Tanya Davis: At First, Lonely, and Clocks and Hearts Keep Going.


Over the last four years, Tanya Davis has been a virtual hummingbird, creating and releasing tons of new work in a number of genres: spoken word, songs, page poetry, video poems and theatre.
In this review, I’m going to discuss some of Davis’ newer work – her first poetry book, released by Acorn Press last year, At First, Lonely, and her third and newest CD, Clocks and Hearts Keep Going.
Let’s begin with the book. At First, Lonely is confessional and personal work that ducks and weaves through attempts at love and goodness – the shrapnel and gleaming of trying to live a meaningful, moral life. The poems move between playful humour, love poems and treatises on religion and social issues. A good chunk of the work is narrative prose adapted from songs and spoken word from Davis’ CDs and video poems past – really nice to see page versions of pieces like 'Peaceful' and 'Crimson' and 'How To Be Alone' in this book.
I was interested to find out how Davis’ work translates to the page, seeing as it’s so musical – most definitely married to rhythm and sound play. Some poems are certainly more successful than others, but the same characteristic transparency that invites the reader in is found in this book. The words are from a heart touchingly thrown open, and the book has a playful and straightforward tone. Don’t let the casual banter of At First, Lonely fool you, though – a handful of these poems will knock you on your ass from the beautiful turns of phrase.
A few of my favourites: 'Windswept French Girls' (“I will learn to love red wine / I will start to love it tomorrow”), 'Lapsed Catholic', which sets out a new list of punishable sins that are more relevant and acceptable to the author (including “stealing from the earth or people” and “lying just to keep the boat still”), 'Fragility Understandable' (“When other houses become lanky skeletons / dust settling / remember your own / heart in a collection of bones”) and 'To Mary Magdalene who wept' (about Jesus: “The man wasn’t clean until you made him”).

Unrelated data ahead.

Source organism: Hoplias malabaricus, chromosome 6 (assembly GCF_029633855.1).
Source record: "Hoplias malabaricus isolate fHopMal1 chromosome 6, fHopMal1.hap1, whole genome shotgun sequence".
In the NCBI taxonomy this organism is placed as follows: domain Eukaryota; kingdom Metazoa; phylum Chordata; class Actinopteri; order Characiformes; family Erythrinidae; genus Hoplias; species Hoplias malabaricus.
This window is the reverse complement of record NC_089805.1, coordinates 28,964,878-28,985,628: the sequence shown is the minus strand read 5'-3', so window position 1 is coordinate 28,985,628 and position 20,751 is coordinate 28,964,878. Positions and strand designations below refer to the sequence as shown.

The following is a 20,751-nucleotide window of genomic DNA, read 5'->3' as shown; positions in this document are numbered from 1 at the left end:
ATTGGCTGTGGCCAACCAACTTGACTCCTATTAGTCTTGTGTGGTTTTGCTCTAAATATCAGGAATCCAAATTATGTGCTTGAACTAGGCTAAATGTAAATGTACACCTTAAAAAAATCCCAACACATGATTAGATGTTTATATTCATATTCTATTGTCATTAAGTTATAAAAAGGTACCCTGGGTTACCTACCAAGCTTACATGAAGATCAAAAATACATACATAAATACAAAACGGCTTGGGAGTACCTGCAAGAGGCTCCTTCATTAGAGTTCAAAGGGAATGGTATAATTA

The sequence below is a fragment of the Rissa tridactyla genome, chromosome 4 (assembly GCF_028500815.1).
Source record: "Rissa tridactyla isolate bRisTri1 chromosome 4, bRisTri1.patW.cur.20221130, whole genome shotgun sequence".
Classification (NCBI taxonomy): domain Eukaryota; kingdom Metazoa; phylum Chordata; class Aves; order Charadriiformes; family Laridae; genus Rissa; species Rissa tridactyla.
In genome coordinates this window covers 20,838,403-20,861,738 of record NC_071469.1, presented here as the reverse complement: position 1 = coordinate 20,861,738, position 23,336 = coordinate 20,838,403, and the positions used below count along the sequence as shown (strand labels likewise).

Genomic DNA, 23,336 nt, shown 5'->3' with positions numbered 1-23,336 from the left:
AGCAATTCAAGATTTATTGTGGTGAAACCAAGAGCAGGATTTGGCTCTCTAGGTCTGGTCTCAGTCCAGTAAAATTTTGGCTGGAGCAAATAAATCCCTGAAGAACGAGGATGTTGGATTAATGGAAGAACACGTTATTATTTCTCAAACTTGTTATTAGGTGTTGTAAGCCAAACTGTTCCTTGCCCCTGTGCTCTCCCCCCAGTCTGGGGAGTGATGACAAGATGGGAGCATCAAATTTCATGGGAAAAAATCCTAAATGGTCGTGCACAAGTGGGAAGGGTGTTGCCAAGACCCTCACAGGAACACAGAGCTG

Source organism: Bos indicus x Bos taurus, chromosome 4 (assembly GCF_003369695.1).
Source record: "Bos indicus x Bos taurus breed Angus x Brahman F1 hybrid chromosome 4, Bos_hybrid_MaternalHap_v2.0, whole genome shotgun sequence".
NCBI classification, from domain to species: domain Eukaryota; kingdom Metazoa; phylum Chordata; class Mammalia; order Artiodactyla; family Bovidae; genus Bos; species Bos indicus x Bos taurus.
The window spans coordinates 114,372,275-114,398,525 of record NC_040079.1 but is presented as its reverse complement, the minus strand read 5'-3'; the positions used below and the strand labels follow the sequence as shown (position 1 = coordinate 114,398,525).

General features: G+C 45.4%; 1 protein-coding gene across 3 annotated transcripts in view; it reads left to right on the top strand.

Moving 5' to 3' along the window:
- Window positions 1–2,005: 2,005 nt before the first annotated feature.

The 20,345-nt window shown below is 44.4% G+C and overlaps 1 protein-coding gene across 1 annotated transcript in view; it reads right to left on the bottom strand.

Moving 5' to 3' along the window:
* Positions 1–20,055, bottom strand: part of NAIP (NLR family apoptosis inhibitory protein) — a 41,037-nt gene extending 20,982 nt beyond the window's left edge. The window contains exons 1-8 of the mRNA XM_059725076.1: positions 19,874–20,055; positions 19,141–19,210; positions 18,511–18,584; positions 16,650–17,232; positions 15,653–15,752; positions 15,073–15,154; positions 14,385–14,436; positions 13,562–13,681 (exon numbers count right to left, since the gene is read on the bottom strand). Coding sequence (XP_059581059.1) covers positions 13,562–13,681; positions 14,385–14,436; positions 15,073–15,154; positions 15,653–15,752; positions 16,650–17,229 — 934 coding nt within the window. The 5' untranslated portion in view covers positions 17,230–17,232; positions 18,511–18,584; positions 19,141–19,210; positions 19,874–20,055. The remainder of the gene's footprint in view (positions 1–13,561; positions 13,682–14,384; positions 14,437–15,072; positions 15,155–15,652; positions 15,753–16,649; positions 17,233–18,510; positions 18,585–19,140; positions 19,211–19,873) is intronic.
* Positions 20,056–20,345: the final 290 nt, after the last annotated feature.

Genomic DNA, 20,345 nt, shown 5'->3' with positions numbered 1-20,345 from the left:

Tanya Davis’ newest CD, Clocks and Hearts Keep Going, has a melancholy beauty. Much of the music is about living with or through broken hearts – moving into or out of love. This includes songs like 'Mourn Your Losses' (“Name the names that made you know that your heart is something that you share / And every fine tear / All the sadness you wear”), 'Eulogy for You and Me' (I’ll bow my head in praise and remembrance / This is a eulogy to you and me / I won’t forget”) and 'Sad Secret' (“I am both empty and full at once / And it’s all for us”).
This CD is definitely her slickest and most polished offering yet, care of Producer Jim Bryson, Ottawa’s Little Bullhorn Studios, engineering and mixing by Dave Draves and mastering by Ryan Morey. The lyrics are evocative and the melancholy musicality plucks at your heart. Lyrically, it’s not indulgent. It’s emotionally honest, but not so much that it gets dragged down in darkness or navel-gazing. There’s a lot of beauty in it. A special shout-out to Davis for the nice banjo on tracks like 'Sad Secret', 'Sweep the Dust'. Though 'Fauna' is hands down the star track on this recording.
This CD is something like a prayer on a highway at night. A nice little road trip for the heart.

To hear a sampler from Clocks and Hearts Keep Going, click here.

To read Luna Allison's profile of Tanya Davis, click here.